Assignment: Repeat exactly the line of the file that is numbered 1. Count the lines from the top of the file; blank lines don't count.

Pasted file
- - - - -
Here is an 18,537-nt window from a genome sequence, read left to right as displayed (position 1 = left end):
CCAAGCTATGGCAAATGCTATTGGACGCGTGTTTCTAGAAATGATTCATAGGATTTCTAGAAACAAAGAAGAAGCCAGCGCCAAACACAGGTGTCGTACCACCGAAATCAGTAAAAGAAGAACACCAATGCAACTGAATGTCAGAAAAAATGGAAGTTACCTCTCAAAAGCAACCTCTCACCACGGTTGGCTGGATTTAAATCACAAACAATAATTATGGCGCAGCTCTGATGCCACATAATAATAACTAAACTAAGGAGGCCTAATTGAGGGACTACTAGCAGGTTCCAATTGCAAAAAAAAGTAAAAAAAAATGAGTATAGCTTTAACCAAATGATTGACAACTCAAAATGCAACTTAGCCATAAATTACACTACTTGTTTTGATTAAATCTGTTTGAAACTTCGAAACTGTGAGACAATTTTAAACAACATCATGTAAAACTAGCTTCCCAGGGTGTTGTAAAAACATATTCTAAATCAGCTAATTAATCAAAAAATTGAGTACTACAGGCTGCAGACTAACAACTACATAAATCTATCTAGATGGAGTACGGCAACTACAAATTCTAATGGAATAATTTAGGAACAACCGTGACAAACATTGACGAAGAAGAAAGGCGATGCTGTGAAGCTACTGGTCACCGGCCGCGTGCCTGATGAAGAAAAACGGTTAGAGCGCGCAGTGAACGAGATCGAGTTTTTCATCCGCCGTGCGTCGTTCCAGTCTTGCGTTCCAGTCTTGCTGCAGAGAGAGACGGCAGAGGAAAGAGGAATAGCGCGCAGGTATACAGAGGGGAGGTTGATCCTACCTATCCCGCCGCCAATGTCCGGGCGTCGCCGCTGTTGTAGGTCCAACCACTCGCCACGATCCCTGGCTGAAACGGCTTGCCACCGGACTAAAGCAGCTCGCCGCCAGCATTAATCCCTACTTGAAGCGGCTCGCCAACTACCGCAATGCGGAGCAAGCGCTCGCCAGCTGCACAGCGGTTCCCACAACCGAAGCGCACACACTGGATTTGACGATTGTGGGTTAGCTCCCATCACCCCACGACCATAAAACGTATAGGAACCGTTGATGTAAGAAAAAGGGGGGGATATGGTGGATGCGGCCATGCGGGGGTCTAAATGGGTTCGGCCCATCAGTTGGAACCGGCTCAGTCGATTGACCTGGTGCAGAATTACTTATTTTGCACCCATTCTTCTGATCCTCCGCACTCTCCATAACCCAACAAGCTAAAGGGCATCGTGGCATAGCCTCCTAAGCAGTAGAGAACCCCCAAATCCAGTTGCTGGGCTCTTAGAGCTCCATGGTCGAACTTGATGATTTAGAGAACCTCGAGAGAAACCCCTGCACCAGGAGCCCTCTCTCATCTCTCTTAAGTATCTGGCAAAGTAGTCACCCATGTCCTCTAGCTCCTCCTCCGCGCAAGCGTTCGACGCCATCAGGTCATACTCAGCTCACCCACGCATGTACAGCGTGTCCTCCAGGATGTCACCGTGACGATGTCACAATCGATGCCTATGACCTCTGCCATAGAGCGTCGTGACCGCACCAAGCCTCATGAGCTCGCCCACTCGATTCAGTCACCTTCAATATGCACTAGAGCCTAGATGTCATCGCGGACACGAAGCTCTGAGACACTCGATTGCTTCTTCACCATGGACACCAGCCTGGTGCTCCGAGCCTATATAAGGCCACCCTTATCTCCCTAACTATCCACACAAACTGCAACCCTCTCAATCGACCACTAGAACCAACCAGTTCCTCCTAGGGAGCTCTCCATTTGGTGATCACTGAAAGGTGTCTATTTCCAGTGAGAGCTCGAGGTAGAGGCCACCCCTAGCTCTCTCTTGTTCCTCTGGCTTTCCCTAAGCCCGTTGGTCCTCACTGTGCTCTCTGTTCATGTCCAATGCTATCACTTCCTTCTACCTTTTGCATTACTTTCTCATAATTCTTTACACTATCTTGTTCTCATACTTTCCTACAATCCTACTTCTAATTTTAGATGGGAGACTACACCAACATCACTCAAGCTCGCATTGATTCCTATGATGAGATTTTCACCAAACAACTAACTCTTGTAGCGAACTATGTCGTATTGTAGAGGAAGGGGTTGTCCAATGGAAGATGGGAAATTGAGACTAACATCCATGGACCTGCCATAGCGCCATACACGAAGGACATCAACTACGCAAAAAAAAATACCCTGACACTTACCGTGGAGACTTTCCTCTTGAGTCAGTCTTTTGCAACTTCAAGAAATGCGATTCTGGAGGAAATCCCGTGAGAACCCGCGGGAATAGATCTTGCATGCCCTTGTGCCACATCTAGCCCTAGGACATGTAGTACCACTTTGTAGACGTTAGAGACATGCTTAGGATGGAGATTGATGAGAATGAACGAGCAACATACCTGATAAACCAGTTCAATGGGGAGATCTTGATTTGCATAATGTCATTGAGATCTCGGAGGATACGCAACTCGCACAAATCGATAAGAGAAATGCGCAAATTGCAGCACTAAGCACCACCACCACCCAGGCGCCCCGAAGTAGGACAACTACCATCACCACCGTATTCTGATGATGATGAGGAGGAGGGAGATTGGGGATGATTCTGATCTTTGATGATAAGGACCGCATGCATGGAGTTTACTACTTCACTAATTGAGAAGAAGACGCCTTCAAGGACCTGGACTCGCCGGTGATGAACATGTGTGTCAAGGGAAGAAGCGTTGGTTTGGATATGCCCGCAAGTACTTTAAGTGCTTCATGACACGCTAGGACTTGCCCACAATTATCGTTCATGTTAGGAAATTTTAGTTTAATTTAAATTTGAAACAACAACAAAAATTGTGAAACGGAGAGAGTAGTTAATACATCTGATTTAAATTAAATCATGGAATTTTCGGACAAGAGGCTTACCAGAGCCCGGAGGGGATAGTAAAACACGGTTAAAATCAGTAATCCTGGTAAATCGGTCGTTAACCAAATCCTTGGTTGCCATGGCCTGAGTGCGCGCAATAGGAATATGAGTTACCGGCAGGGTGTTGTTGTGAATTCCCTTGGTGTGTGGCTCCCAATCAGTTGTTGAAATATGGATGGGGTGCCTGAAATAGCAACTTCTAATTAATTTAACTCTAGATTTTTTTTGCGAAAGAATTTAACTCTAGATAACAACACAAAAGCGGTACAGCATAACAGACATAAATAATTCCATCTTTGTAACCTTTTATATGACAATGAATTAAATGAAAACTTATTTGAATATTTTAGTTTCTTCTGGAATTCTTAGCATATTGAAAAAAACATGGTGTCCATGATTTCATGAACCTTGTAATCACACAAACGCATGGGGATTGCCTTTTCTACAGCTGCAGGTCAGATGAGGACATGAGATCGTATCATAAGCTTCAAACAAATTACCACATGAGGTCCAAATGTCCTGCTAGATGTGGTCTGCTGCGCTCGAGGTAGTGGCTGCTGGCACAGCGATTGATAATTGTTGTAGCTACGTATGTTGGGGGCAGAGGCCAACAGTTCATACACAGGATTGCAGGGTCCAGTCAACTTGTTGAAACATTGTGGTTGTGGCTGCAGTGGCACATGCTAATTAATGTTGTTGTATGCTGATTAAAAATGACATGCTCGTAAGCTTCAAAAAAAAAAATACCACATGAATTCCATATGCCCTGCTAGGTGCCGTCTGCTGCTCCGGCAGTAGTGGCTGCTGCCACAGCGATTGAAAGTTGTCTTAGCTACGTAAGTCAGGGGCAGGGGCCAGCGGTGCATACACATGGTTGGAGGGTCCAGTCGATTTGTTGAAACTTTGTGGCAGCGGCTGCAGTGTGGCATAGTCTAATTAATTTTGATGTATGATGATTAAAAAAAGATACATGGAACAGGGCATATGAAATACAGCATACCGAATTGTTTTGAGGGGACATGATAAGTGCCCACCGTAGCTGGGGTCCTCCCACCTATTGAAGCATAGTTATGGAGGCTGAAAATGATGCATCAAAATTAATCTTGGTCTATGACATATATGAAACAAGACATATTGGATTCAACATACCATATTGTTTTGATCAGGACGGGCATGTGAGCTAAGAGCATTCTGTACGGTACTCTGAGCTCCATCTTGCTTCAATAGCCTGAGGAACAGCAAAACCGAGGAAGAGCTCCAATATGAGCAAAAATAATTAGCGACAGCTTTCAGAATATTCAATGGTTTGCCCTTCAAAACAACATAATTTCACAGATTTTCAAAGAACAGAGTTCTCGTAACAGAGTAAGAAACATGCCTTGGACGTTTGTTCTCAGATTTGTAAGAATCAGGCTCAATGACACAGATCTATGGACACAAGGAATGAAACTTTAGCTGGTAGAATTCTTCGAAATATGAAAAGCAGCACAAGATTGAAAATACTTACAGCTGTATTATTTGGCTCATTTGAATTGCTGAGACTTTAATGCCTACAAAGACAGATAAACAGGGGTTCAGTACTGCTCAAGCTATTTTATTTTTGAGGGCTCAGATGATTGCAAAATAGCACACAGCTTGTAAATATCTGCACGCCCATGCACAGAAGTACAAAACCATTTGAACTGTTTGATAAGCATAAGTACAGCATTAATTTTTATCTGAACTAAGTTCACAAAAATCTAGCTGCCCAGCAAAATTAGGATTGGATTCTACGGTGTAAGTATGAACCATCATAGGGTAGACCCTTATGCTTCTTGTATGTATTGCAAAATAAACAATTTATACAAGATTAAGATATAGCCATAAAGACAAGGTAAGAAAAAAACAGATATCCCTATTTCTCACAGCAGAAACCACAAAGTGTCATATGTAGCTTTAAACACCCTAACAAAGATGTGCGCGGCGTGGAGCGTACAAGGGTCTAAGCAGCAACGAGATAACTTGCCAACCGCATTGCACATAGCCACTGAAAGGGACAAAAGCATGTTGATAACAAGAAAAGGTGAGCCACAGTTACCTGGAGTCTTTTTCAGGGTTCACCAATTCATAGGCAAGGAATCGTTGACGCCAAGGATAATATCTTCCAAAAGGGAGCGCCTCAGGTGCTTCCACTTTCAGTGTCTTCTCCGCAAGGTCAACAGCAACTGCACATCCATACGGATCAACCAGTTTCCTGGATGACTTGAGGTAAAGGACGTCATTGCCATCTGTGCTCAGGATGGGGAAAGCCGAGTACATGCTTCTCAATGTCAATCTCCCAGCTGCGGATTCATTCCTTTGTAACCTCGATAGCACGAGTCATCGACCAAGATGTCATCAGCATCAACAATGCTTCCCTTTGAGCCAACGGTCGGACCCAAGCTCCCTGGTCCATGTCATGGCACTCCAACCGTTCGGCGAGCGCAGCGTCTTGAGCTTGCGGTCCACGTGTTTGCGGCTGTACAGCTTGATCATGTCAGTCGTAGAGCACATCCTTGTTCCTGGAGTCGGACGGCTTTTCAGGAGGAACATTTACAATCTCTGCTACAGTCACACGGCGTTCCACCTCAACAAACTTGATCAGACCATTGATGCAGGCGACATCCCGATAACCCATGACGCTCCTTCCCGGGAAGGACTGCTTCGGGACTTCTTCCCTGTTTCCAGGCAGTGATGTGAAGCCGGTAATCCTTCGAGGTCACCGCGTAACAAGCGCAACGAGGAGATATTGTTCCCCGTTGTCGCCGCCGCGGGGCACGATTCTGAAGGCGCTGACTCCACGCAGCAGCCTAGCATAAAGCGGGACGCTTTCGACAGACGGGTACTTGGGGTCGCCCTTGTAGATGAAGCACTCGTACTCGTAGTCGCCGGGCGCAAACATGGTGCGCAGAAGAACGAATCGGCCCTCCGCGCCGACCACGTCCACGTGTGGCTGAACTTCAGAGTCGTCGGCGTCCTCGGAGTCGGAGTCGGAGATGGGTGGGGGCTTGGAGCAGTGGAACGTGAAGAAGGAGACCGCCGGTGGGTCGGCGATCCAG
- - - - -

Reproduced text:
Here is an 18,537-nt window from a genome sequence, read left to right as displayed (position 1 = left end):